Most College Students Require Remedial Courses in Math and English!

Feb 5, 2017 | Smyrna

The vast majority of public two- and four-year colleges report enrolling students – more than half a million of them–who are not ready for college-level work, a Hechinger Report investigation of 44 states has found.

The rates are “so high that there’s no question students are getting out of high school without the skills they need to succeed in college,” said Alex Mayer, a senior research associate at MRDC, an education and social policy research organization. “The other side of it is these students are not getting out of college, for the most part.”

Read the entire article here.

Nearly every student we assess at Mathnasium has some gaps. They are anywhere from six months to several years behind. These days, a lot of math teachers don’t have the time to go through the entire syllabus. For example, teachers in Algebra 1 courses who do take time to remediate will spend a lot of that time covering Pre-Algebra skills. Other teachers don’t take time to remediate. They teach the pure Algebra I class. In both situations, students who already have gaps in their learning wind up with even bigger gaps.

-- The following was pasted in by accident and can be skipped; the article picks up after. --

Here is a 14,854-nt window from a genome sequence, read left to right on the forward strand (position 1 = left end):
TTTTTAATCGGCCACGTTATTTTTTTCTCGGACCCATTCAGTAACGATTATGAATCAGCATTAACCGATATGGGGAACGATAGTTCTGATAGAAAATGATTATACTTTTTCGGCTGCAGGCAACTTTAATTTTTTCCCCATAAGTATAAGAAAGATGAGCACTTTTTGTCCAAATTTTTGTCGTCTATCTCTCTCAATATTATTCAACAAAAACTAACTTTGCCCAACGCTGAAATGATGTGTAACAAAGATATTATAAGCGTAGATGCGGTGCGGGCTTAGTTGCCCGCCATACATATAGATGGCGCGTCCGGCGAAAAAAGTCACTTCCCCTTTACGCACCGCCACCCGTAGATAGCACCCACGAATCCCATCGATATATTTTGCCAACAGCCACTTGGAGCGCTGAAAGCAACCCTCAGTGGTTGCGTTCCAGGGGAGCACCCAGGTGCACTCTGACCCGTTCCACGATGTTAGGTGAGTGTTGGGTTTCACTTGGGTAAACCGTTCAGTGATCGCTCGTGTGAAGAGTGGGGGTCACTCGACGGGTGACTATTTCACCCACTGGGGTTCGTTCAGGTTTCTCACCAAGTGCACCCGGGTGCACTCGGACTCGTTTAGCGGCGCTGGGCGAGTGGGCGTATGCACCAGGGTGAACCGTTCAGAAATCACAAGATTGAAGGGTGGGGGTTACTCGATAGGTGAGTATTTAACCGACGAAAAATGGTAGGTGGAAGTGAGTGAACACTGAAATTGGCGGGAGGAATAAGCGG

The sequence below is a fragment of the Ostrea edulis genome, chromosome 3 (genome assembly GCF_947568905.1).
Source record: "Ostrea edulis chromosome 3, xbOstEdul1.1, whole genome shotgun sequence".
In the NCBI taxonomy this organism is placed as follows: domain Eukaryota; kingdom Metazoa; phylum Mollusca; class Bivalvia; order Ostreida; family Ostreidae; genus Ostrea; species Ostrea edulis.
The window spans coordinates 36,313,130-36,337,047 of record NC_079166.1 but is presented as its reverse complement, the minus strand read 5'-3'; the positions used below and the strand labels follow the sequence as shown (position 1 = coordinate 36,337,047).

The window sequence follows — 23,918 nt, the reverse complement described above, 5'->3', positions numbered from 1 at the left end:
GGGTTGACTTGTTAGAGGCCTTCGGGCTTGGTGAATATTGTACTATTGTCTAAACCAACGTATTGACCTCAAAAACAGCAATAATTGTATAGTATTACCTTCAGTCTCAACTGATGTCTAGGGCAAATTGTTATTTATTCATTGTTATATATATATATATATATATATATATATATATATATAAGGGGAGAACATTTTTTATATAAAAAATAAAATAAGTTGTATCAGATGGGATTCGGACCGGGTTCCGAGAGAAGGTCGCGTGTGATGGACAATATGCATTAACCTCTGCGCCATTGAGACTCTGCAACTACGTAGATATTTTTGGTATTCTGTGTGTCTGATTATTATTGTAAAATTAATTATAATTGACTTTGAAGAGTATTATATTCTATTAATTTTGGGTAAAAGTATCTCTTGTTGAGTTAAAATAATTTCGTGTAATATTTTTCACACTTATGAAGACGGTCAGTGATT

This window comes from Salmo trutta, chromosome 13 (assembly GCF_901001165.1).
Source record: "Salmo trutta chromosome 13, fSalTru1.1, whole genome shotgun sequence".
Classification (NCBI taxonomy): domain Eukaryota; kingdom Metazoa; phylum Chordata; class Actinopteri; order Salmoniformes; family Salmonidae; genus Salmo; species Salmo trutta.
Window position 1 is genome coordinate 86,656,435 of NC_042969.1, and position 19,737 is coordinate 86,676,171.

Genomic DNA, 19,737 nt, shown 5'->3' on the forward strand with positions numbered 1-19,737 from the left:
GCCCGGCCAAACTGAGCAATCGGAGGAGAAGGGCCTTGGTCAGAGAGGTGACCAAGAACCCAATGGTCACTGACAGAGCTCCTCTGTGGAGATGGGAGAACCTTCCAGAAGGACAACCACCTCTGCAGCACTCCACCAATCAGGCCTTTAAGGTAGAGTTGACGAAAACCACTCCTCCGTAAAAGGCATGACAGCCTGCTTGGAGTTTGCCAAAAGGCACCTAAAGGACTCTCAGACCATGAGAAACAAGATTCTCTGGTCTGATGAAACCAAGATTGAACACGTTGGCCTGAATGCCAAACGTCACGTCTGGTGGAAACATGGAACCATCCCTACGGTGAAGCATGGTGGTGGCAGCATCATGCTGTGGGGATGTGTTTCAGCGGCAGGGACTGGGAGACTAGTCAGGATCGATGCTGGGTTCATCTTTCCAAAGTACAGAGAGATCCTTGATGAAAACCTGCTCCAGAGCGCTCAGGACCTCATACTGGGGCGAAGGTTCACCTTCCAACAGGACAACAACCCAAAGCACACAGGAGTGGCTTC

It is critical parents realize that a solid math foundation should start as early as elementary grade. If this foundation is not built, by middle and high school the student may be so far behind that it is not possible to salvage this year’s math grade. 

As a Learning Center, our role at Mathnasium is strategic: a long-term proposition. Our job is to ferret out those gaps and then supplement students’ education by filling in those gaps over time. If we just worked on tonight’s homework, we might get through it and help them come up with the answers but we wouldn’t be teaching these kids anything in the long run.  

Ultimately, taking the long-term approach with our students offers them the most benefit. At its very core, Mathnasium’s mission is to offer a lasting solution to kids’ math problems. This is the place where kids come to solve their problems in math. It’s when we function as a Learning Center—not as a tutorial service—that we get a remarkable increase in student performance. 

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